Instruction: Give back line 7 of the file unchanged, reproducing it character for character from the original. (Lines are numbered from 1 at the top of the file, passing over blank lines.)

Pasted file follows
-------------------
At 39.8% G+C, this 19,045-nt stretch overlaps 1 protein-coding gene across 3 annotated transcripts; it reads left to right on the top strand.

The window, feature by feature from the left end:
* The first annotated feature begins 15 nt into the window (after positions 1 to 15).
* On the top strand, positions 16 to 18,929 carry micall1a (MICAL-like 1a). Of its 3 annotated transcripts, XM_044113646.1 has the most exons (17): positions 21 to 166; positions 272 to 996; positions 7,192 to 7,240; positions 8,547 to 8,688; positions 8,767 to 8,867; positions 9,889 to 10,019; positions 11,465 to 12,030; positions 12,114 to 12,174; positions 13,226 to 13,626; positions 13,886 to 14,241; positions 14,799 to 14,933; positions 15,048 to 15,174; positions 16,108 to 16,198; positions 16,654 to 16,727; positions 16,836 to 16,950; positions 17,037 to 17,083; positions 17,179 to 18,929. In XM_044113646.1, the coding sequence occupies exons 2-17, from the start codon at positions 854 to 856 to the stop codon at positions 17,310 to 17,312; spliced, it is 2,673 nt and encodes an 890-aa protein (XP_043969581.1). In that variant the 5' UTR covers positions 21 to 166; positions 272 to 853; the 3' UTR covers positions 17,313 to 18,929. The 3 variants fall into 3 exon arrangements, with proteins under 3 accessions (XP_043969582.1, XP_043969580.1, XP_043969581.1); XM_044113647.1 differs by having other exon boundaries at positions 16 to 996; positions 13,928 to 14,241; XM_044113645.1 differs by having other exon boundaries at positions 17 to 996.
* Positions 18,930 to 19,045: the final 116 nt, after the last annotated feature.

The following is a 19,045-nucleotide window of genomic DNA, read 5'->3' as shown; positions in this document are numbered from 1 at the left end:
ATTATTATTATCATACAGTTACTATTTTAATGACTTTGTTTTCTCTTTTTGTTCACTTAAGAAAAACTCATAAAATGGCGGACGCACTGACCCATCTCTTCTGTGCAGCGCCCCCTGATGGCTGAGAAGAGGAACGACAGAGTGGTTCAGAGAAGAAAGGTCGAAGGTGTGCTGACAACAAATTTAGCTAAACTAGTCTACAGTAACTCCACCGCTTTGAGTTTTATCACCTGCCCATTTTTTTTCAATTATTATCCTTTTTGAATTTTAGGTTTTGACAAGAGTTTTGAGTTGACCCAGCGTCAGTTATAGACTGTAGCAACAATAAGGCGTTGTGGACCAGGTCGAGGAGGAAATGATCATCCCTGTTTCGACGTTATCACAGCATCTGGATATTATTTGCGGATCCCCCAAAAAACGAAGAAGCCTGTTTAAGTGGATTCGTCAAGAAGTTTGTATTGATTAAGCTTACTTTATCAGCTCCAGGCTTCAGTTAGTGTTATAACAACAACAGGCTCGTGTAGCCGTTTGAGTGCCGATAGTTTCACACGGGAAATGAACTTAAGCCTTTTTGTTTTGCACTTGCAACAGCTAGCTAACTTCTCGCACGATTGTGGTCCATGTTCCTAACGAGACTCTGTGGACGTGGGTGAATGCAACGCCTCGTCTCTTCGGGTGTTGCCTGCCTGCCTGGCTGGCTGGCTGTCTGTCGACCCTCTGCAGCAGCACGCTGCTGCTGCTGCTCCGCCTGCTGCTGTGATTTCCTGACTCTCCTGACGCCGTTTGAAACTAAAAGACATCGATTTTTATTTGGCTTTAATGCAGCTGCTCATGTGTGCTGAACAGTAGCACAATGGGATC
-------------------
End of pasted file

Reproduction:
ATTATTATTATCATACAGTTACTATTTTAATGACTTTGTTTTCTCTTTTTGTTCACTTAAGAAAAACTCATAAAATGGCGGACGCACTGACCCATCTCTTCTGTGCAGCGCCCCCTGATGGCTGAGAAGAGGAACGACAGAGTGGTTCAGAGAAGAAAGGTCGAAGGTGTGCTGACAACAAATTTAGCTAAACTAGTCTACAGTAACTCCACCGCTTTGAGTTTTATCACCTGCCCATTTTTTTTCAATTATTATCCTTTTTGAATTTTAGGTTTTGACAAGAGTTTTGAGTTGACCCAGCGTCAGTTATAGACTGTAGCAACAATAAGGCGTTGTGGACCAGGTCGAGGAGGAAATGATCATCCCTGTTTCGACGTTATCACAGCATCTGGATATTATTTGCGGATCCCCCAAAAAACGAAGAAGCCTGTTTAAGTGGATTCGTCAAGAAGTTTGTATTGATTAAGCTTACTTTATCAGCTCCAGGCTTCAGTTAGTGTTATAACAACAACAGGCTCGTGTAGCCGTTTGAGTGCCGATAGTTTCACACGGGAAATGAACTTAAGCCTTTTTGTTTTGCACTTGCAACAGCTAGCTAACTTCTCGCACGATTGTGGTCCATGTTCCTAACGAGACTCTGTGGACGTGGGTGAATGCAACGCCTCGTCTCTTCGGGTGTTGCCTGCCTGCCTGGCTGGCTGGCTGTCTGTCGACCCTCTGCAGCAGCACGCTGCTGCTGCTGCTCCGCCTGCTGCTGTGATTTCCTGACTCTCCTGACGCCGTTTGAAACTAAAAGACATCGATTTTTATTTGGCTTTAATGCAGCTGCTCATGTGTGCTGAACAGTAGCACAATGGGATC